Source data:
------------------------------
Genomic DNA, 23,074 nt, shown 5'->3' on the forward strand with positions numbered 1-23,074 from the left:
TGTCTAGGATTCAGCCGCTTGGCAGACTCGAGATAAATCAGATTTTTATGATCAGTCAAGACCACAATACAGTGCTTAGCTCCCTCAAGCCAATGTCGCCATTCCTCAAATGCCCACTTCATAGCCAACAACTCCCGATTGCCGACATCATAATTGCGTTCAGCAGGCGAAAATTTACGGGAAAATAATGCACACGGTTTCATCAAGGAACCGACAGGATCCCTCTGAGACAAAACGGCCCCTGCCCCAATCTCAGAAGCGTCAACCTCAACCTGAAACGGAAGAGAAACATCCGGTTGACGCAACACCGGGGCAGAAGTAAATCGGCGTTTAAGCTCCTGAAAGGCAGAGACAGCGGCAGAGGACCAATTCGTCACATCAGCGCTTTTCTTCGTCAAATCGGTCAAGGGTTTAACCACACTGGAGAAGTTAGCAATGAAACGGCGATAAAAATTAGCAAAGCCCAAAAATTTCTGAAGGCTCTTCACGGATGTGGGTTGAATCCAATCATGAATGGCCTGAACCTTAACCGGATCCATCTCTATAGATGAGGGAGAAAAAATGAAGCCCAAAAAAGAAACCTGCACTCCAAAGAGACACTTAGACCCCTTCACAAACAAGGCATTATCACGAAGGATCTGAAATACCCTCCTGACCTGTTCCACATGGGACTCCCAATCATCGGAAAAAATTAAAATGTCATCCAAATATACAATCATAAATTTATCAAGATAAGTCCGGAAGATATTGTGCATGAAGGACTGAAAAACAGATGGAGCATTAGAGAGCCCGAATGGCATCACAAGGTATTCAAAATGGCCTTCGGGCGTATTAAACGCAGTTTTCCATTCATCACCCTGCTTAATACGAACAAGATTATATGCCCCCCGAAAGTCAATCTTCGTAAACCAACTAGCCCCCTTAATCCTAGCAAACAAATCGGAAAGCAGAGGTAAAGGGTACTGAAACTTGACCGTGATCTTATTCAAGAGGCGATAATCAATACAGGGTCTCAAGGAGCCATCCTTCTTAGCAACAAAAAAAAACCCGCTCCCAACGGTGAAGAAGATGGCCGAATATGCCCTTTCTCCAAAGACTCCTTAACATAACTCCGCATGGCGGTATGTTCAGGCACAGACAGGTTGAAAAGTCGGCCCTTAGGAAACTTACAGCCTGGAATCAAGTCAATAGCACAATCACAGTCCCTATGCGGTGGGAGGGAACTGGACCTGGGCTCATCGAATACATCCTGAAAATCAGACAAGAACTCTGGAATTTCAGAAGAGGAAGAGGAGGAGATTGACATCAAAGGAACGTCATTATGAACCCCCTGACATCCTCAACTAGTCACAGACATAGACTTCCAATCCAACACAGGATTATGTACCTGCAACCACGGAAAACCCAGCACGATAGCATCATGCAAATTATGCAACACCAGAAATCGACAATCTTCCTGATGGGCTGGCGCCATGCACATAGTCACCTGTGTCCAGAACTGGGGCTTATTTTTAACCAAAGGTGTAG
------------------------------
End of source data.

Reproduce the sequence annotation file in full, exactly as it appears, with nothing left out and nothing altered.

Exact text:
Genomic DNA, 23,074 nt, shown 5'->3' on the forward strand with positions numbered 1-23,074 from the left:
TGTCTAGGATTCAGCCGCTTGGCAGACTCGAGATAAATCAGATTTTTATGATCAGTCAAGACCACAATACAGTGCTTAGCTCCCTCAAGCCAATGTCGCCATTCCTCAAATGCCCACTTCATAGCCAACAACTCCCGATTGCCGACATCATAATTGCGTTCAGCAGGCGAAAATTTACGGGAAAATAATGCACACGGTTTCATCAAGGAACCGACAGGATCCCTCTGAGACAAAACGGCCCCTGCCCCAATCTCAGAAGCGTCAACCTCAACCTGAAACGGAAGAGAAACATCCGGTTGACGCAACACCGGGGCAGAAGTAAATCGGCGTTTAAGCTCCTGAAAGGCAGAGACAGCGGCAGAGGACCAATTCGTCACATCAGCGCTTTTCTTCGTCAAATCGGTCAAGGGTTTAACCACACTGGAGAAGTTAGCAATGAAACGGCGATAAAAATTAGCAAAGCCCAAAAATTTCTGAAGGCTCTTCACGGATGTGGGTTGAATCCAATCATGAATGGCCTGAACCTTAACCGGATCCATCTCTATAGATGAGGGAGAAAAAATGAAGCCCAAAAAAGAAACCTGCACTCCAAAGAGACACTTAGACCCCTTCACAAACAAGGCATTATCACGAAGGATCTGAAATACCCTCCTGACCTGTTCCACATGGGACTCCCAATCATCGGAAAAAATTAAAATGTCATCCAAATATACAATCATAAATTTATCAAGATAAGTCCGGAAGATATTGTGCATGAAGGACTGAAAAACAGATGGAGCATTAGAGAGCCCGAATGGCATCACAAGGTATTCAAAATGGCCTTCGGGCGTATTAAACGCAGTTTTCCATTCATCACCCTGCTTAATACGAACAAGATTATATGCCCCCCGAAAGTCAATCTTCGTAAACCAACTAGCCCCCTTAATCCTAGCAAACAAATCGGAAAGCAGAGGTAAAGGGTACTGAAACTTGACCGTGATCTTATTCAAGAGGCGATAATCAATACAGGGTCTCAAGGAGCCATCCTTCTTAGCAACAAAAAAAAACCCGCTCCCAACGGTGAAGAAGATGGCCGAATATGCCCTTTCTCCAAAGACTCCTTAACATAACTCCGCATGGCGGTATGTTCAGGCACAGACAGGTTGAAAAGTCGGCCCTTAGGAAACTTACAGCCTGGAATCAAGTCAATAGCACAATCACAGTCCCTATGCGGTGGGAGGGAACTGGACCTGGGCTCATCGAATACATCCTGAAAATCAGACAAGAACTCTGGAATTTCAGAAGAGGAAGAGGAGGAGATTGACATCAAAGGAACGTCATTATGAACCCCCTGACATCCTCAACTAGTCACAGACATAGACTTCCAATCCAACACAGGATTATGTACCTGCAACCACGGAAAACCCAGCACGATAGCATCATGCAAATTATGCAACACCAGAAATCGACAATCTTCCTGATGGGCTGGCGCCATGCACATAGTCACCTGTGTCCAGAACTGGGGCTTATTTTTAACCAAAGGTGTAG